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 Post subject: Peg & Groove floors
PostPosted: Wed Aug 16, 2006 1:10 pm 

Joined: Wed Aug 16, 2006 1:00 pm
Posts: 2
Location: Santa Barbara, CA
I have a project in S.B. that is in a house built in the 1920's. The architect is concerned that the flooring is not of the era. This is a very elegant architecturally designed home and someone has put pegs in the plank flooring. The material is a wide plank Oak, would pegs have been something used architecturally at that time?


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 Post subject: Pegged floor
PostPosted: Wed Aug 16, 2006 5:52 pm 
Floormaster

Joined: Mon Jul 18, 2005 9:30 pm
Posts: 2214
Location: The Villages, FL
Finewood,

Pedged and v-grooved oak plank was popular during the mid 1970's. About the time of the bicentennial in 1976 we did a lot of those in the New England area. I am not sure about Santa Barbara.

Bill


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 Post subject:
PostPosted: Wed Aug 16, 2006 8:40 pm 
What's under this floor? Can you determine anything by looking under a board?
Charlie


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 Post subject:
PostPosted: Thu Aug 17, 2006 10:25 am 

Joined: Mon Oct 10, 2005 1:17 am
Posts: 1565
Location: San Francisco Bay Area
Throughout N. CA, 5/16" v-grooved plank flooring has been used since the 20's. I've done many remodels and refinishing of older homes in Berkely and Oakland and the surrounding cities and towns that had beautiful old plank floors. Quarter sawn white oak seemed to be the prefered wood on the older homes. Some had plugs. Often on the older homes, the plugs were 1/2" diameter walnut doweling that is/was purely decorative. Just predrill 1/2" hole slighly below surface of subfloor and glue in walnut dowel rods and trim flush with a saw of your choice ( hand saw, Crain Super jamb saw, etc.) As Bill mentioned, in the 70's and 80's, plank floors with decorative plugs/pegs were very popular and I did lots of them at that time. Mostly in the 5/16" oak but sometimes in 3/4" as well. In the 80's, there was a period of time when 5/8" hex dowels were used instead of round. I guess the idea was you avoided having to glue as the old square peg in a round hole thing. Bang the dowel home, cut off and move on. Another approach seen occasionaly was the fake plugs. This is where a steel pipe with a sharpened end was used to punch an outline in the floor. Then the center of that circle was colored with black ink. Pretty ingenious until you went to resand. But as far as Santa Barbara concerned, I have never done floors in that area and could not say whether the floors fit that home's architecture.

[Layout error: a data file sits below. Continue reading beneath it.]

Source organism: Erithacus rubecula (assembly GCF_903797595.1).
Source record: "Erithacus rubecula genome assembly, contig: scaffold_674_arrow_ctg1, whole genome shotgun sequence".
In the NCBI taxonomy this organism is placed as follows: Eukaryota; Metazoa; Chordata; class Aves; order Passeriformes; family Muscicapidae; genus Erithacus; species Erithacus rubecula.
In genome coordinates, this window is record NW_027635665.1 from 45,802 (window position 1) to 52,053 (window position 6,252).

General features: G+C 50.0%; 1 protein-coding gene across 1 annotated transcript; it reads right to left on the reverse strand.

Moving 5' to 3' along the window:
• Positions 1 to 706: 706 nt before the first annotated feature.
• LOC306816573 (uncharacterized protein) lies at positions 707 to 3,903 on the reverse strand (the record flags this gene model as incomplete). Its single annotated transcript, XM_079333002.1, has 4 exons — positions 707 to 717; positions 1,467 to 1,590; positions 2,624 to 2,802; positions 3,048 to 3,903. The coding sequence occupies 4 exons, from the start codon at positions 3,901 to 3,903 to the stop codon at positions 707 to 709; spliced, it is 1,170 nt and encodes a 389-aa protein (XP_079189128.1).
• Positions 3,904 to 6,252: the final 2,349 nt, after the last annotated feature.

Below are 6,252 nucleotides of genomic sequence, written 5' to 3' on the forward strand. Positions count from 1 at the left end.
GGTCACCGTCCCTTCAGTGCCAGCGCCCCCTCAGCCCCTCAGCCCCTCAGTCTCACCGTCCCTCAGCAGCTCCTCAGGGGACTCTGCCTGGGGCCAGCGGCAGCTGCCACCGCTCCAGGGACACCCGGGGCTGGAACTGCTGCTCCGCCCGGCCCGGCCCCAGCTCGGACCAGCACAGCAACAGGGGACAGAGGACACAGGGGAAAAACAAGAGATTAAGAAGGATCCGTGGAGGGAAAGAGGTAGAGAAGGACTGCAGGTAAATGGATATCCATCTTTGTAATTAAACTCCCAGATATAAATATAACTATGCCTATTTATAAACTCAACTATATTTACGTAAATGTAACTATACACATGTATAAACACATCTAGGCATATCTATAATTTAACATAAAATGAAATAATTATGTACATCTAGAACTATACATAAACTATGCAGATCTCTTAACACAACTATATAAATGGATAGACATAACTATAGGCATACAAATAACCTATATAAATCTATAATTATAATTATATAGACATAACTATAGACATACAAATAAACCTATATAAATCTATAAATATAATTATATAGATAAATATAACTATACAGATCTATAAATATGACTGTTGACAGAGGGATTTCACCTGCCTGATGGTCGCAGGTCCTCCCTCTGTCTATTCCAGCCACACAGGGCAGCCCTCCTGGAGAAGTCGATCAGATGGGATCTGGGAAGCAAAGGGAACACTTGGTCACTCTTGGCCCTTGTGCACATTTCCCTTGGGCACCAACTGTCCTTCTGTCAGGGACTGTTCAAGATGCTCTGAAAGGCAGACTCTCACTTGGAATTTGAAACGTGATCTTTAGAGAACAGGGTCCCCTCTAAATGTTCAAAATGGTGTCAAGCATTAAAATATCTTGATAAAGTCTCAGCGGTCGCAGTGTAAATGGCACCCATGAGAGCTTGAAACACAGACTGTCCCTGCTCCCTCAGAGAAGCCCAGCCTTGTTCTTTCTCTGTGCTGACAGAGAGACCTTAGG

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 Post subject:
PostPosted: Thu Aug 17, 2006 11:24 am 

Joined: Wed Aug 16, 2006 1:00 pm
Posts: 2
Location: Santa Barbara, CA
Thank you guys for your input.

Chris


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